Under New Zealand law, exclusive licensees have specific statutory rights in relation to infringement proceedings which sole or non-exclusive licensees do not enjoy. If you are licensing in or out of New Zealand, it is important to understand the difference, and the implications of each.
What is an "exclusive" licence in New Zealand?
A sole licence typically implies that the licensor will retain the same rights as the licensee, but will not license those rights to anyone other than the licensee. In contrast, an exclusive licence means that the licensee alone may exercise the rights to the exclusion of the licensor.
Why does it matter?
The distinction is important for two reasons.
(a) Licensor's right to compete
Firstly, a sole licence may (depending on the other terms of the agreement) allow the licensor to compete with the licensee. It is therefore essential to ensure the agreement clearly states what rights the licensor retains in relation to the intellectual property.
(b) Locus standii - the licensee's the right to issue proceedings
Secondly, exclusive licensees enjoy certain statutory rights in New Zealand in relation to whether or not they have standing (locus standii) to issue proceedings for infringement. To complicate matters, the rights vary according to the type of intellectual property involved.
For example, subject to any contrary agreement, an exclusive licensee of a patent has the same right as the patentee to sue for infringement and must join the patentee as a defendant unless the patentee is also a plaintiff. If the licensee has not previously registered notice of its interest in the patent, it must do so before commencing proceedings. An exclusive licensee of copyright has the same rights as the copyright owner (except as against the copyright owner) and may exercise those rights concurrently with the owner. The same does not apply to trade marks; a trade mark licensee (whether exclusive or otherwise) must first request that the trade mark owner commences proceedings.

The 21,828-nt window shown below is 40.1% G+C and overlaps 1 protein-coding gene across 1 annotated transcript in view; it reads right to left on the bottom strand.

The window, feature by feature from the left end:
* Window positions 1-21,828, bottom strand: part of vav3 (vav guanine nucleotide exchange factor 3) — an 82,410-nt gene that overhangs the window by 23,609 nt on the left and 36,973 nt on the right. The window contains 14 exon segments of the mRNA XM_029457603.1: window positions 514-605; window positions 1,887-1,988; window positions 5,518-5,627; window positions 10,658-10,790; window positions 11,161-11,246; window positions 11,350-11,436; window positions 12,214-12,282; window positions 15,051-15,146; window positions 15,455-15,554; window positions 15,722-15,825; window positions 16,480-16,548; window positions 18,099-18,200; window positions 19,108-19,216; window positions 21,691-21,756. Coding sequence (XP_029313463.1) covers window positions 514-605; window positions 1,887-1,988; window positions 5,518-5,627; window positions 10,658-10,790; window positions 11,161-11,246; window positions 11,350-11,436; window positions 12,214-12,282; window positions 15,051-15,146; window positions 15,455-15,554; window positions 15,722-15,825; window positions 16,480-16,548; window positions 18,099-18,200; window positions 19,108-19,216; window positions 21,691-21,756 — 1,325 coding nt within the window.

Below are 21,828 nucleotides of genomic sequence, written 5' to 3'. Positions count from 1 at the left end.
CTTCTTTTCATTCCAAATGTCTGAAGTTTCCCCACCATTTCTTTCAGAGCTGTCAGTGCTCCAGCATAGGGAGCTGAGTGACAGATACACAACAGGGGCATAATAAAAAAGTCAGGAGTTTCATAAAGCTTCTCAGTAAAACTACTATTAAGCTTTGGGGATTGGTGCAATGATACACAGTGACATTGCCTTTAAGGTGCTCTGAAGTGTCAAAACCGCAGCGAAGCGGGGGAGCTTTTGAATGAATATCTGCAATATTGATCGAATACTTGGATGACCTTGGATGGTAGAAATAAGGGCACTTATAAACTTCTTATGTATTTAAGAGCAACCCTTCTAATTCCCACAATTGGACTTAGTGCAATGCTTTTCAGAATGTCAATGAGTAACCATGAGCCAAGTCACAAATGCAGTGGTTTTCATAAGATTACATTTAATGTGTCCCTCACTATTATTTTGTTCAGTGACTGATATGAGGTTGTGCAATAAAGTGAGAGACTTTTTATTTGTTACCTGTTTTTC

The result is that if the licence includes multiple intellectual property rights and more than one is infringed the licensee may (in the absence of any agreement to the contrary) have the right to issue proceedings in relation to some infringing acts but not others.
Firstly, given the potential for differences of interpretation in cross-border agreements, it is always advisable to define the term "exclusive" or "sole" (whichever is applicable) and set out the rights and responsibilities of each of the parties in detail.
Secondly, it is important to set out in the licence agreement the rights and obligations of each party in the event of infringement. This is particularly important if a licence grants rights in more than one type of intellectual property.
Finally, it is always useful seek advice from a New Zealand lawyer who specialises in licensing.
The content of this article is intended to provide a general guide to the subject matter. Specialist advice should be sought about your specific circumstances.